SANDISFIELD -- Dismissing environmental concerns by the state and town residents, the Tennessee Gas Pipeline Co. is seeking an expedited federal review of its plan to install a 3.8-mile storage loop in the community.
And local residents are hopping mad about it.
"They're like spoiled adolescents," said Jeffrey Friedman, a part-time resident. "Their position is they don't want to be held to the normal environmental standards of comparable projects."
The company has filed a request with the Federal Energy Regulatory Commission for permission to add a 3.8-mile, 36-inch diameter storage loop to one of Sandisfield's two existing gas lines in order to supply its Connecticut markets.
The loop is one part of an $81 million Connecticut Expansion Project totaling 13 miles of new line desired by Kinder Morgan, parent of Tennessee Gas Co.
"Due to the project's relatively minimal scope and limited ground disturbance, Tennessee did not request to use the [FERC] National Environmental Policy Act," procedures for the project, the application states.
The state and local view of the project's scope is quite different.
The town Select Board in May passed a nonbinding resolution expressing opposition to the project. And in June, the state Department of Conservation and Recreation conducted a Massachusetts Environmental Policy Act review of the proposal.
Based on the findings of that review, Energy and Environmental Affairs Secretary Maeve Vallely Bartlett in July issued a report that requested that the company draft a full environmental impact report addressing the concerns raised in the review.
The state identified a number of significant environmental impacts.
The construction detailed in company documents stands to adversely affect biodiversity, cause erosion and require the removal of old oak and ash trees that also serve as habitats, the state found.
Further, the proposed route traverses numerous wetlands and vernal pools and activity in these areas would inevitably spread invasive plant species like phragmites.
Of particular concern was the company's proposal to permanently remove more than one million gallons of water from Spectacle Pond in order to test the line.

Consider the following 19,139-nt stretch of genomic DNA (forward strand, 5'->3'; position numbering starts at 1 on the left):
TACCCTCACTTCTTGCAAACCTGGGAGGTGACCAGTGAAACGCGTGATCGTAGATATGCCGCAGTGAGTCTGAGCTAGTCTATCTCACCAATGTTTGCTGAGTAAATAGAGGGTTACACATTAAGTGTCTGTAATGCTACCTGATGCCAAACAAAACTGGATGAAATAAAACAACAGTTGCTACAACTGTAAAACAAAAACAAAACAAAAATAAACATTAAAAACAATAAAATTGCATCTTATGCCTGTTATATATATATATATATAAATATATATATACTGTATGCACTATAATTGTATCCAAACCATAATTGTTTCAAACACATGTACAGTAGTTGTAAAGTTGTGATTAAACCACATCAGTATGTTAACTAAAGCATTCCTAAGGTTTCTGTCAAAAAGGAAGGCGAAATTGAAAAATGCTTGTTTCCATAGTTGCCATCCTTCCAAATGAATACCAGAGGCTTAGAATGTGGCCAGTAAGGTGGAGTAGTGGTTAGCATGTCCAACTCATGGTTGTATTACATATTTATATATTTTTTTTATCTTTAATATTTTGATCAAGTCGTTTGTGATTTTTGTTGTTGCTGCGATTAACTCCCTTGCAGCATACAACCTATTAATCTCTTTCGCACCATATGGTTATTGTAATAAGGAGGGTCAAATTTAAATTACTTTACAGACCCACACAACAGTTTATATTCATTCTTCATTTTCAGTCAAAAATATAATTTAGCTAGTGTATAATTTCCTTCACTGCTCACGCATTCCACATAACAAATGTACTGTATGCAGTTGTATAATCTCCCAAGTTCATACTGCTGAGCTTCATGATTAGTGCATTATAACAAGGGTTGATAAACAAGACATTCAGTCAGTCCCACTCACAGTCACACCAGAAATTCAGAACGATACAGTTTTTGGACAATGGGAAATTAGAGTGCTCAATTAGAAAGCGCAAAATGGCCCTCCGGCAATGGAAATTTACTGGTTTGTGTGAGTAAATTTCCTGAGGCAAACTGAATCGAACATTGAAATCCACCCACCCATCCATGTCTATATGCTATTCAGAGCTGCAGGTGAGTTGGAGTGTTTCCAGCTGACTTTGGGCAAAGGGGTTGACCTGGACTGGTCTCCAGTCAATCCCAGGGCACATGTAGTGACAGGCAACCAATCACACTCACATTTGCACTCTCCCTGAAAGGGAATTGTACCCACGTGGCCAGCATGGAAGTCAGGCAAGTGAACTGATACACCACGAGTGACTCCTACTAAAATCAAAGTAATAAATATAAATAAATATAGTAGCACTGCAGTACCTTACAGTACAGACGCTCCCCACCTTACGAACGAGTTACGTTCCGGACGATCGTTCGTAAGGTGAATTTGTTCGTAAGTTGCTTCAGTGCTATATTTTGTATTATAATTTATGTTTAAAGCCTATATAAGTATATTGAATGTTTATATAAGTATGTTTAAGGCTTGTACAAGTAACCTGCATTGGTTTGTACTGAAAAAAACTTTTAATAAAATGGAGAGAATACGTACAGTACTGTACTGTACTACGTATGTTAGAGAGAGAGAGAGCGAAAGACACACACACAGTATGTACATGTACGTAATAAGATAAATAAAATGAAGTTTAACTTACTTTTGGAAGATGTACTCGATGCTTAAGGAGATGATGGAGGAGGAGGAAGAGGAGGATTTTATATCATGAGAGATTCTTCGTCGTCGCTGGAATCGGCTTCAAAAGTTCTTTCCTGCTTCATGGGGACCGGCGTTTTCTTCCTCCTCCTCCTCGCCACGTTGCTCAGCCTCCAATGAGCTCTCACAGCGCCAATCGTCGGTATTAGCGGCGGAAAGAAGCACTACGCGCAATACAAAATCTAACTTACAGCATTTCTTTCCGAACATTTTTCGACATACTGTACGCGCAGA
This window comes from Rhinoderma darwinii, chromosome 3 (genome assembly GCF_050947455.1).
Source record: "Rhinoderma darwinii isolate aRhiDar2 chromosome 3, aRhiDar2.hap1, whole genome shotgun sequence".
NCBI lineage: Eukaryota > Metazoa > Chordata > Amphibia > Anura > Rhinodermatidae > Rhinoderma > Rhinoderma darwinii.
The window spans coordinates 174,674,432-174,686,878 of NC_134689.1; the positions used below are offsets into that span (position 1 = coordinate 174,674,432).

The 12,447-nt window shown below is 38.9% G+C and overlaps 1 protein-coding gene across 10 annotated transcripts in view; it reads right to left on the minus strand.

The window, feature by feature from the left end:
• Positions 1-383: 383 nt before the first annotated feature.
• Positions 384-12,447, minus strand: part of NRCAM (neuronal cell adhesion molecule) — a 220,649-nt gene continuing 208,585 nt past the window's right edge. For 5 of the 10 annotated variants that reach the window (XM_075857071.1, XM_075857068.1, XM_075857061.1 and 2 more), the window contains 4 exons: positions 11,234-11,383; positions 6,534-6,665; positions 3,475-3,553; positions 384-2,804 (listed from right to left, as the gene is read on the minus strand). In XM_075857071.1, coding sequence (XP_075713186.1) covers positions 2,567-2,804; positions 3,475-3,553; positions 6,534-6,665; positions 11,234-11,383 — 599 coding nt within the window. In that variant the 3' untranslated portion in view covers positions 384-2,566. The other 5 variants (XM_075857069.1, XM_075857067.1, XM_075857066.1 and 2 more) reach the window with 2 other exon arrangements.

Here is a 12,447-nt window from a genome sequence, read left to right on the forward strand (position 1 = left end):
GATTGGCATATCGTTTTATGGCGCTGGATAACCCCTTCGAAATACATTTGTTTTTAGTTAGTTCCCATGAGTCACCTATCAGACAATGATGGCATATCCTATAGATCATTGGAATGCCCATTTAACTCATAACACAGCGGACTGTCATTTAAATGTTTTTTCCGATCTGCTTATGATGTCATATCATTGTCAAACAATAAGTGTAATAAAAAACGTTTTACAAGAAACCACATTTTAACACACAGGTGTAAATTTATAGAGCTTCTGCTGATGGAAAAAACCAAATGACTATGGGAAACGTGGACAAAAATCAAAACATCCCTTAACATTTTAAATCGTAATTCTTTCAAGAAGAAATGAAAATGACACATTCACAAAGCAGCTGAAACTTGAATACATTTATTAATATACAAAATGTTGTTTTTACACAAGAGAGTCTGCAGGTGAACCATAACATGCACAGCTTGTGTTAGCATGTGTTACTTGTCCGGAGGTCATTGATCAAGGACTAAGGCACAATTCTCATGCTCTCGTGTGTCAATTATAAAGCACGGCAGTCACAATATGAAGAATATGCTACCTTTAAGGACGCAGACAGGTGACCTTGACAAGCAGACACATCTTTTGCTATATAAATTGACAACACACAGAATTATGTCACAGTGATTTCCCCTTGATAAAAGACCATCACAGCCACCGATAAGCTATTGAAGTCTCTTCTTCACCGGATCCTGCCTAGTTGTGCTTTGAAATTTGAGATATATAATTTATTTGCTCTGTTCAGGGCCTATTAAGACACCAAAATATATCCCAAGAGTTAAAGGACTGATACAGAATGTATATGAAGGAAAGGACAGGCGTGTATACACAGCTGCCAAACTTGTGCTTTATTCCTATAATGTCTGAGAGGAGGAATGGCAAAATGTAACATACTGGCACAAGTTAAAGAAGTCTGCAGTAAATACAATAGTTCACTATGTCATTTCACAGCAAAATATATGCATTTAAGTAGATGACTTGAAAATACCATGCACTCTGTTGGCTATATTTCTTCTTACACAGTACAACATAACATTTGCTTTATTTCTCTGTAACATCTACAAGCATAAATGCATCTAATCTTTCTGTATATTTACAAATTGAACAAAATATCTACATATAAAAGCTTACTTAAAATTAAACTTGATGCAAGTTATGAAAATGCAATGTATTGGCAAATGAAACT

And much of the targeted area falls under Article 97 protection, the state's strongest conservation law.
Residents feel they have grounds to fight back.
It is Friedman's understanding that the residents' strongest defense may hinge upon the legal status of project segmentation techniques.
Opponents believe segmentation could apply in this case because of another Kinder Morgan infrastructure proposal -- the Northeast Expansion Project, a 250-mile line that would extend from upstate New York and through the Berkshires on the way to Dracut in northeastern Massachusetts.
The U.S. Court of Appeals ruled in June that in a similar Kinder Morgan pipeline build in Delaware, the FERC committed a litany of errors, including violation of the National Environmental Policy Act, in permitting a series of related but segmented pipeline projects in that state in 2012.
The decision could serve as future ammunition against similar practices.
"People here feel that this is part of the greater Northeast Expansion Project, that this project is being illegally segmented, that it involves illegal takings of Article 97 [conservation] lands and that the company is totally disregarding Secretary Bartlett's requirements," resident Jean Atwater-Williams said.
Residents and other concerned parties have until 5 p.m. Sept. 4 to submit comments on the proposal to the federal government at www.ferc.gov.
"We thought we had another month or two before ending up in the federal system," said Karen Andrews, a resident of West Stockbridge. "Hundreds of emails are going out. We have this [small] window and that's all we're going to get."
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